The Indian Railway Catering and Tourism Corporation (IRCTC) unknowingly kept its passengers’ personal data at risk for almost two years, two researchers revealed.
According to the Economic Times, Avinash Jain and Gurunatha pointed out that a security vulnerability in IRCTC’s website and mobile app link connected to a third-party insurance provider would have given cyber miscreants access to at least 200,000 passengers’ personal information such as name, age, address, gender, and insurance nominee details.
IRCTC, which handles the catering and online ticketing operations of the Indian railways, provides free travel insurance to the passengers who book tickets via its website or mobile app. This requires IRCTC to share personal and nominee details of all the travellers with third-party insurance providers. The bug, which existed for two years, was discovered and reported to IRCTC on August 14 this year and got fixed on August 29 by IRCTC, the researchers stated.
According to the Indian Computer Emergency Response Team (CERT), the country witnessed as many as 1,44,496 cyber-attacks from 2014 to 2017. The response team stated that around 44,679 cyber-attacks were reported in 2014. By 2015, the number reached 49,455, and by 2016, the numbers crossed the 50,000 mark. The major cyber incidents included phishing, scanning/probing, website intrusions and defacements, virus/malicious code and denial of service attacks, the CERT stated.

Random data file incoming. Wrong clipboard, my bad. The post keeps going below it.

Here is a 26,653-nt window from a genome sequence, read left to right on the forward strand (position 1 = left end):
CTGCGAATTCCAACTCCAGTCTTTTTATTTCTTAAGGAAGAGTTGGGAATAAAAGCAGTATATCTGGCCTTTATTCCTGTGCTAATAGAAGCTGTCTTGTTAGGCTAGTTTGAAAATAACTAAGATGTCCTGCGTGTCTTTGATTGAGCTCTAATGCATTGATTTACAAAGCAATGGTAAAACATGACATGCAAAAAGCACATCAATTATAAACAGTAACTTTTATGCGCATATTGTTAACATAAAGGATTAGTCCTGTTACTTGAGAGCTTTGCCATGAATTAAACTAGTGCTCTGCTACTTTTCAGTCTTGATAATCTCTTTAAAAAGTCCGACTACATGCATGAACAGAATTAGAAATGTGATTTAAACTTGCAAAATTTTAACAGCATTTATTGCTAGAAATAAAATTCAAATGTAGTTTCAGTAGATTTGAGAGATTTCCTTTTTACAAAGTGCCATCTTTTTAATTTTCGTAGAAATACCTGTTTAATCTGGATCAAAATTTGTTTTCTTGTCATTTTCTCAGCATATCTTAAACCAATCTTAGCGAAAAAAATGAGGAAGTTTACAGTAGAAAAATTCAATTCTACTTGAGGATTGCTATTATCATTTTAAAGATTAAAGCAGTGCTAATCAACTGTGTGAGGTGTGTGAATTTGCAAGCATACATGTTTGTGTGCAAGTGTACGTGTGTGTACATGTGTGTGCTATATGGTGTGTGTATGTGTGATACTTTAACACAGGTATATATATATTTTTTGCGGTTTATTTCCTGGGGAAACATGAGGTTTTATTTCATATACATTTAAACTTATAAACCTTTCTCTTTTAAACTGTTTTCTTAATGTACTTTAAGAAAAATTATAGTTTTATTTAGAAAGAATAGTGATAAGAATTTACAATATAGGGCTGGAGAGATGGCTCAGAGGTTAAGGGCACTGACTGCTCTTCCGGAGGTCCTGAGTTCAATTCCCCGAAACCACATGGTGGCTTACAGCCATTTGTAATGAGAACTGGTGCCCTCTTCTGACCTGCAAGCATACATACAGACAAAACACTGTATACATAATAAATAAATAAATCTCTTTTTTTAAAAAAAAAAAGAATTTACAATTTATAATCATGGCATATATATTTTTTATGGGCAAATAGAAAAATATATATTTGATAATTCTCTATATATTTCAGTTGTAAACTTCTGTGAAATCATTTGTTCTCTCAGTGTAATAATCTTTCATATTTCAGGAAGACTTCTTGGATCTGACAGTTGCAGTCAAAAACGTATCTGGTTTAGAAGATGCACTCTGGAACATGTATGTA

Keeping up with the global trends and to better prepare and address impending cyber threats, Home Minister of India, Rajnath Singh has urged critical infrastructure bodies to conduct regular cybersecurity audits. These infrastructures include power, railways, and nuclear energy sectors. Singh stated the biggest cybersecurity concerns are data theft, fraud, and hacking on the country’s critical infrastructure, and highlighted that there have been several attempts by hackers to penetrate the systems and breach the firewall. The best strategy was to stay prepared and vigilant against the cyber threats, he added.